How does supraspinatus tendinitis happen?
The shoulder joint
The shoulder or glenohumeral joint (GHJ) needs to move in harmony with three other joints to allow full movement. These joints are the:
- Sternoclavicular (SC) joint between the collarbone (clavicle) and breastbone (sternum)
- Acromioclavicular (AC) joint between the collarbone and acromion (part of the shoulder blade)
- The scapula (shoulder blade) also glides on the ribcage to allow free movement of the shoulder joint.
The shoulder is a ball & socket joint. The glenoid, which is part of the shoulder-blade, forms the socket, and the head of the humerus of the upper arm, forms the ball. The socket is very shallow, especially when compared to the hip joint. This allows a lot of movement, but very little stability. Luckily the shoulder joint has help from muscles and ligaments that assist in the stability of the joint.
Harmonious movement of all of these joints allows you to reach overhead. If one joint is stuck it will affect the movement of the others, like one member of an orchestra that plays out of time. More strain will then be placed on the other musicians, or in our case, the other joints. Let’s say the shoulder blade isn’t moving optimally on the ribcage. This may be due to weakness of certain muscles and will limit the lift from the acromioclavicular joint when you elevate your arm. Now the head of the humerus hits the roof of the acromion and pinches the poor supraspinatus tendon in between the bone surface, ouch! Supraspinatus tendon impingement most definitely cause significant tendon pain.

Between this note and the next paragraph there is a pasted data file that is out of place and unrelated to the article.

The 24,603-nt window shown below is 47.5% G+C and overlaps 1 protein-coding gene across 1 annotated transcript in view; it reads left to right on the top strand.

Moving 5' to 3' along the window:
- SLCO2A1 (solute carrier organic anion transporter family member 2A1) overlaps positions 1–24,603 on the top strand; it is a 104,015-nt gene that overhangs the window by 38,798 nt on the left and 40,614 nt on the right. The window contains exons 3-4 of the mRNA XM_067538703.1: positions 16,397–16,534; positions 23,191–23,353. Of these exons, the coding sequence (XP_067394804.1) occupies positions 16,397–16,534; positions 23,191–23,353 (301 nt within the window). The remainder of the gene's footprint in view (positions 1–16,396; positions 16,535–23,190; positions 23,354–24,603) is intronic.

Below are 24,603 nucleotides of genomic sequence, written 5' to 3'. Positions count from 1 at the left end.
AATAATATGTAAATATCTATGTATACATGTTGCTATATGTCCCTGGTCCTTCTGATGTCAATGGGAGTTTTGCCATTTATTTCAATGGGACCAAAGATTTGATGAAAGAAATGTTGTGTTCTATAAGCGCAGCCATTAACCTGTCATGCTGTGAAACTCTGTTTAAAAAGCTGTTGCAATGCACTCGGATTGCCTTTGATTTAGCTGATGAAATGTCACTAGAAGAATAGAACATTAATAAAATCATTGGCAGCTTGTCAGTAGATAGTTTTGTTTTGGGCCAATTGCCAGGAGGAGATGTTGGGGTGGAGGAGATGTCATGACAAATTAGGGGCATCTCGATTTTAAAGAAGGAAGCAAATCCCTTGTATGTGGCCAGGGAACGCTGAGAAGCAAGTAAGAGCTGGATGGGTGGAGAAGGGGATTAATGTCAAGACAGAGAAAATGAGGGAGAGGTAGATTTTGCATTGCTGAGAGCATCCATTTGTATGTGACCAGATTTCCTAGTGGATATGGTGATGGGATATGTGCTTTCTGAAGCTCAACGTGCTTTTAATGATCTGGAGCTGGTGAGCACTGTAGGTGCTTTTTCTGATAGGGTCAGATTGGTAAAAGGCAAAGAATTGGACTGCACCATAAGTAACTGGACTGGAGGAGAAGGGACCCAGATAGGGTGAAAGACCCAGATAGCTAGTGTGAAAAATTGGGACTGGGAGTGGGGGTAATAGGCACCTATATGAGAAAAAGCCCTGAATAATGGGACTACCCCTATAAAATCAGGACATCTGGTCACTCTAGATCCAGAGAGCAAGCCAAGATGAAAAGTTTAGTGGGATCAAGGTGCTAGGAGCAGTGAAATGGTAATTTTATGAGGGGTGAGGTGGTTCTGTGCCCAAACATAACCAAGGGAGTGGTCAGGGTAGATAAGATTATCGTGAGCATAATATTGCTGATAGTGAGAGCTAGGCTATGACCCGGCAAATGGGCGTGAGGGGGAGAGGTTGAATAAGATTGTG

When the load is higher than the tendon junction can tolerate small tears occur. Excessive load in a once off traumatic event, like lifting a too heavy weight during your training. Or small tears accumulate over a longer period of time from repetitive overuse, like perfecting your tennis serve.
Once there are small tears in the tendon inflammation forms around the injured area to aid its recovery. Inflammation is the body’s way of getting all the healing agents where they are needed. Once healing has taken place, inflammation should settle. Repetitive injury sustains this inflammatory reaction which then initiates the tendinopathy continuum, explained later. Insufficient rest or poor movement patterns worsen the problem.
If you get caught in this cycle of exercising or doing an aggravating activity, experience shoulder pain, rest, less pain, go back to participating, you unconsciously create new compensatory movement patterns to adapt. This is the body’s way of avoiding pain. These “new” movements contribute and sustain your supraspinatus tendinitis.